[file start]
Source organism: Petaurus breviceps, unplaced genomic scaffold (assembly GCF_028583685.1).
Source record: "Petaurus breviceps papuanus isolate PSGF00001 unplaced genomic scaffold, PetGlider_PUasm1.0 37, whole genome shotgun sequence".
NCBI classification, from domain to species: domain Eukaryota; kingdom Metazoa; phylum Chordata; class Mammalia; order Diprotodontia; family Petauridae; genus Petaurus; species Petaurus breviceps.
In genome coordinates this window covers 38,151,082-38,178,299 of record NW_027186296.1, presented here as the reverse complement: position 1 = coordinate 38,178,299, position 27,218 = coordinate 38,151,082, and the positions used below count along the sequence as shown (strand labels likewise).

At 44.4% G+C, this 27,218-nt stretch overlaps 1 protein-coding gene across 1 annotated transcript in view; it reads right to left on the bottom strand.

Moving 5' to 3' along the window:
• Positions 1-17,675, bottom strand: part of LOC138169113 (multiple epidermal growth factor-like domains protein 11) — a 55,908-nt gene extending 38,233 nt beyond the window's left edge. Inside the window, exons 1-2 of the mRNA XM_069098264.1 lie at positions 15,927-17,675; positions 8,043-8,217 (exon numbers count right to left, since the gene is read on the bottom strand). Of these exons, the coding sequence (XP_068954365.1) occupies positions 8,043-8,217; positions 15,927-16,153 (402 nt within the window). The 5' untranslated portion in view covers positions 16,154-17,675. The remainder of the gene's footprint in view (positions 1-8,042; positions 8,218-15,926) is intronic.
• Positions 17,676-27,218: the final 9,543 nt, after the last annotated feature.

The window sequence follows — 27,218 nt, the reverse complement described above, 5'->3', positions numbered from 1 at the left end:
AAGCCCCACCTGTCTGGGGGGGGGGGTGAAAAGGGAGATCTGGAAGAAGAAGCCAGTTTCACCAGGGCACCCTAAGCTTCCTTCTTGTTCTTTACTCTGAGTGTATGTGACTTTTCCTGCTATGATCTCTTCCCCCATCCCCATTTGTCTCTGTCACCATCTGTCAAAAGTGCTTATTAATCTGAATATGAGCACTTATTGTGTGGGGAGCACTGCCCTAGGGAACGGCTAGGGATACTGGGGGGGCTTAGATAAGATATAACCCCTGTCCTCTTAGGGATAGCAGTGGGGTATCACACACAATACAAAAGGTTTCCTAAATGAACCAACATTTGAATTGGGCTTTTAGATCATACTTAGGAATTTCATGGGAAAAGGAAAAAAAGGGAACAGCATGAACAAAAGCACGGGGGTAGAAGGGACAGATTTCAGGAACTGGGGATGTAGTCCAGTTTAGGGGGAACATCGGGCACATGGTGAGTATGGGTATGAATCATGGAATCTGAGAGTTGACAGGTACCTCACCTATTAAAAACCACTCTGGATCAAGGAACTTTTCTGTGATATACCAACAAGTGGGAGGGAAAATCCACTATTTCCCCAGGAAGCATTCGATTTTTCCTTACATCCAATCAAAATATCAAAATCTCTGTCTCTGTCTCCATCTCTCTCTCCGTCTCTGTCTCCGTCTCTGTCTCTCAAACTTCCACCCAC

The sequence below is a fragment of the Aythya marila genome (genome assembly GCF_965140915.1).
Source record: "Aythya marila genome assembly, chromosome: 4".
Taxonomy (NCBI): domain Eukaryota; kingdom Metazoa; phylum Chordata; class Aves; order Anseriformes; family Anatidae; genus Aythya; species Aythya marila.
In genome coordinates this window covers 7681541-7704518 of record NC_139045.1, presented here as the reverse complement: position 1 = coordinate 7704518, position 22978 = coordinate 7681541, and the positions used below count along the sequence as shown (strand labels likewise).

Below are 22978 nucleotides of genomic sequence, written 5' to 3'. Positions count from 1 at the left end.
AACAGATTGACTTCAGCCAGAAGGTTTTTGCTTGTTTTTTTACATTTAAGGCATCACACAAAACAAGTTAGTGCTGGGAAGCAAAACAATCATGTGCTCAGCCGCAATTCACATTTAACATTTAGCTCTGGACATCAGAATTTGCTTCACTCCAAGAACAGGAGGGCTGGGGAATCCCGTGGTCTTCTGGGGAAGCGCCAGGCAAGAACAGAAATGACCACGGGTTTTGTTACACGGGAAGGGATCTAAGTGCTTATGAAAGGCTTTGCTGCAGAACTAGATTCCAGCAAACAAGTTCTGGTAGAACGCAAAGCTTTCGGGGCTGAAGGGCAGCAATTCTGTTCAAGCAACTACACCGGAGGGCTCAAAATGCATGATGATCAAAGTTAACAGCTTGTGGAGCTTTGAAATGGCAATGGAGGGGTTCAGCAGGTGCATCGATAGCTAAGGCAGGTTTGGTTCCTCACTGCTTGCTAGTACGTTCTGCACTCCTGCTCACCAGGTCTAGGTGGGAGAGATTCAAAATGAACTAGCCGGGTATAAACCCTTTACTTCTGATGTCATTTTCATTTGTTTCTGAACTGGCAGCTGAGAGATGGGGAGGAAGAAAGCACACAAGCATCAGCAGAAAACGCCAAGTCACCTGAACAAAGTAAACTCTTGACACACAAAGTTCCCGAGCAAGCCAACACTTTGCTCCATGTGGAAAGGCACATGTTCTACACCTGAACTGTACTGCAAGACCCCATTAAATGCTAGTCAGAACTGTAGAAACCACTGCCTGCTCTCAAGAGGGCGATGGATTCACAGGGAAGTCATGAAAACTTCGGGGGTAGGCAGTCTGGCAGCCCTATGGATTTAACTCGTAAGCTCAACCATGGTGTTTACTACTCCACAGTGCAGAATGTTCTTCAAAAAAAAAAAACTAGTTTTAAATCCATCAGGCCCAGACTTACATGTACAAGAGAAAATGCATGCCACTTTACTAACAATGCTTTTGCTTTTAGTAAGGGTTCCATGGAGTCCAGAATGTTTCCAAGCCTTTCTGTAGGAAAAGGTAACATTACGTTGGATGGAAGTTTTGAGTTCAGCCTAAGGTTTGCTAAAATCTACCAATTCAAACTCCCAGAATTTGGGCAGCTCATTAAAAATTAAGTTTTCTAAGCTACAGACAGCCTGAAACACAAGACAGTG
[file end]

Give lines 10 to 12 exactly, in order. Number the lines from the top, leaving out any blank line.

AAGCCCCACCTGTCTGGGGGGGGGGGTGAAAAGGGAGATCTGGAAGAAGAAGCCAGTTTCACCAGGGCACCCTAAGCTTCCTTCTTGTTCTTTACTCTGAGTGTATGTGACTTTTCCTGCTATGATCTCTTCCCCCATCCCCATTTGTCTCTGTCACCATCTGTCAAAAGTGCTTATTAATCTGAATATGAGCACTTATTGTGTGGGGAGCACTGCCCTAGGGAACGGCTAGGGATACTGGGGGGGCTTAGATAAGATATAACCCCTGTCCTCTTAGGGATAGCAGTGGGGTATCACACACAATACAAAAGGTTTCCTAAATGAACCAACATTTGAATTGGGCTTTTAGATCATACTTAGGAATTTCATGGGAAAAGGAAAAAAAGGGAACAGCATGAACAAAAGCACGGGGGTAGAAGGGACAGATTTCAGGAACTGGGGATGTAGTCCAGTTTAGGGGGAACATCGGGCACATGGTGAGTATGGGTATGAATCATGGAATCTGAGAGTTGACAGGTACCTCACCTATTAAAAACCACTCTGGATCAAGGAACTTTTCTGTGATATACCAACAAGTGGGAGGGAAAATCCACTATTTCCCCAGGAAGCATTCGATTTTTCCTTACATCCAATCAAAATATCAAAATCTCTGTCTCTGTCTCCATCTCTCTCTCCGTCTCTGTCTCCGTCTCTGTCTCTCAAACTTCCACCCAC

The sequence below is a fragment of the Aythya marila genome (genome assembly GCF_965140915.1).
Source record: "Aythya marila genome assembly, chromosome: 4".